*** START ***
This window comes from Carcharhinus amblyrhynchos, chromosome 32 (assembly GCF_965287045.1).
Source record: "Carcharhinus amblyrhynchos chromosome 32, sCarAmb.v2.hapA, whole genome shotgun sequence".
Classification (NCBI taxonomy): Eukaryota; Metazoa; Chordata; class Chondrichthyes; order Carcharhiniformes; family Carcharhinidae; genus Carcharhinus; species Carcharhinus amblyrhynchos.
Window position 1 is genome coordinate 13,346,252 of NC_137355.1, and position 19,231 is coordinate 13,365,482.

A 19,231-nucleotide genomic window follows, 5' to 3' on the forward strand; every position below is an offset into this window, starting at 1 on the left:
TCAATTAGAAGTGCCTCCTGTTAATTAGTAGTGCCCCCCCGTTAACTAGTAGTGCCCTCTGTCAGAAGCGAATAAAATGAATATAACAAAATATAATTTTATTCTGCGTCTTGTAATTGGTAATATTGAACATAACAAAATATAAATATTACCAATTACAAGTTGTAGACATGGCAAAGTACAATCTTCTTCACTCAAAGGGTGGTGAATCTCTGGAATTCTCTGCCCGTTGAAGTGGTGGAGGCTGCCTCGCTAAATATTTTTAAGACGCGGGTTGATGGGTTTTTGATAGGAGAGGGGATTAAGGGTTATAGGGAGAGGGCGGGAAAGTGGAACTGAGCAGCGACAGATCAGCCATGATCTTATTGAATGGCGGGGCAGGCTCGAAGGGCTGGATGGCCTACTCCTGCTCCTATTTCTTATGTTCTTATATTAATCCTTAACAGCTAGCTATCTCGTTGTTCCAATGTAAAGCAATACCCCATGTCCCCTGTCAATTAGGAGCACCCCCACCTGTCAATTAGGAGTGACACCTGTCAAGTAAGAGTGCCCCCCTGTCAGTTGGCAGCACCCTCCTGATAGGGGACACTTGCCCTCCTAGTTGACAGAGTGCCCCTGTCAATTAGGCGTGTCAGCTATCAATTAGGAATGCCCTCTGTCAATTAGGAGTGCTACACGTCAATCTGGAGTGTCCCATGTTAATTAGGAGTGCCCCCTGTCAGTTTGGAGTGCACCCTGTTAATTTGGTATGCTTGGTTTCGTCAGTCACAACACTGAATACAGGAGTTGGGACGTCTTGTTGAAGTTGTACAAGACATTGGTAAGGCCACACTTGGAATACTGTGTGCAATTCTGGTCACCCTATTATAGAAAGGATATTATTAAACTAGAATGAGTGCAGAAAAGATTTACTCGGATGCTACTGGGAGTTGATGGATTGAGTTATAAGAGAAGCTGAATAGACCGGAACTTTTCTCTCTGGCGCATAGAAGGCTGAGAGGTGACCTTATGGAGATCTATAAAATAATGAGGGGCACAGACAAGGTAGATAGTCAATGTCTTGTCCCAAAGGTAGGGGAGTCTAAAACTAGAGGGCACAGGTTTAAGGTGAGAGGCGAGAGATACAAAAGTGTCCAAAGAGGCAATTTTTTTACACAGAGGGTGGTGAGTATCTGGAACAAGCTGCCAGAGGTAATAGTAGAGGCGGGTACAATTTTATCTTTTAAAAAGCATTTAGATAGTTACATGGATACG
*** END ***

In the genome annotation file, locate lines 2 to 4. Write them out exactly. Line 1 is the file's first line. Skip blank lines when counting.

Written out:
Source record: "Carcharhinus amblyrhynchos chromosome 32, sCarAmb.v2.hapA, whole genome shotgun sequence".
Classification (NCBI taxonomy): Eukaryota; Metazoa; Chordata; class Chondrichthyes; order Carcharhiniformes; family Carcharhinidae; genus Carcharhinus; species Carcharhinus amblyrhynchos.
Window position 1 is genome coordinate 13,346,252 of NC_137355.1, and position 19,231 is coordinate 13,365,482.